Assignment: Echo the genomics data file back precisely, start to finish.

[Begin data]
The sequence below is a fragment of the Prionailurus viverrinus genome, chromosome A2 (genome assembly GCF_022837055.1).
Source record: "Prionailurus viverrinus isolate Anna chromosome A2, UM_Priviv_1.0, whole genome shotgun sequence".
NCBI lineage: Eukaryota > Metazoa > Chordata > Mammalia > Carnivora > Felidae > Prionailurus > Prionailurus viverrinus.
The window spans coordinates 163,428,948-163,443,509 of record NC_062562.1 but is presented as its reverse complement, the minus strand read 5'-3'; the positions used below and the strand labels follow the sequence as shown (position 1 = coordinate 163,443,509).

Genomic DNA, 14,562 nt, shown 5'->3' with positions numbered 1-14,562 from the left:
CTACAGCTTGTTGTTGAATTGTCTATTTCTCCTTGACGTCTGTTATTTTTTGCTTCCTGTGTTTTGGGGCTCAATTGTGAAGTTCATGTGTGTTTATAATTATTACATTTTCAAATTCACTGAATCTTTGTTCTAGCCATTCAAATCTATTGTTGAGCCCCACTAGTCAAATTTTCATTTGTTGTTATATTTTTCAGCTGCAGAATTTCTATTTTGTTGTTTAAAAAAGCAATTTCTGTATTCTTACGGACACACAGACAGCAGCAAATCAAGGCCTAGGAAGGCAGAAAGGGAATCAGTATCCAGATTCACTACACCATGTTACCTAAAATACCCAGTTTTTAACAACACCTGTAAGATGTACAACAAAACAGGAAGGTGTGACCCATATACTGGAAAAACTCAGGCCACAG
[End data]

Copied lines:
The sequence below is a fragment of the Prionailurus viverrinus genome, chromosome A2 (genome assembly GCF_022837055.1).
Source record: "Prionailurus viverrinus isolate Anna chromosome A2, UM_Priviv_1.0, whole genome shotgun sequence".
NCBI lineage: Eukaryota > Metazoa > Chordata > Mammalia > Carnivora > Felidae > Prionailurus > Prionailurus viverrinus.
The window spans coordinates 163,428,948-163,443,509 of record NC_062562.1 but is presented as its reverse complement, the minus strand read 5'-3'; the positions used below and the strand labels follow the sequence as shown (position 1 = coordinate 163,443,509).

Genomic DNA, 14,562 nt, shown 5'->3' with positions numbered 1-14,562 from the left:
CTACAGCTTGTTGTTGAATTGTCTATTTCTCCTTGACGTCTGTTATTTTTTGCTTCCTGTGTTTTGGGGCTCAATTGTGAAGTTCATGTGTGTTTATAATTATTACATTTTCAAATTCACTGAATCTTTGTTCTAGCCATTCAAATCTATTGTTGAGCCCCACTAGTCAAATTTTCATTTGTTGTTATATTTTTCAGCTGCAGAATTTCTATTTTGTTGTTTAAAAAAGCAATTTCTGTATTCTTACGGACACACAGACAGCAGCAAATCAAGGCCTAGGAAGGCAGAAAGGGAATCAGTATCCAGATTCACTACACCATGTTACCTAAAATACCCAGTTTTTAACAACACCTGTAAGATGTACAACAAAACAGGAAGGTGTGACCCATATACTGGAAAAACTCAGGCCACAG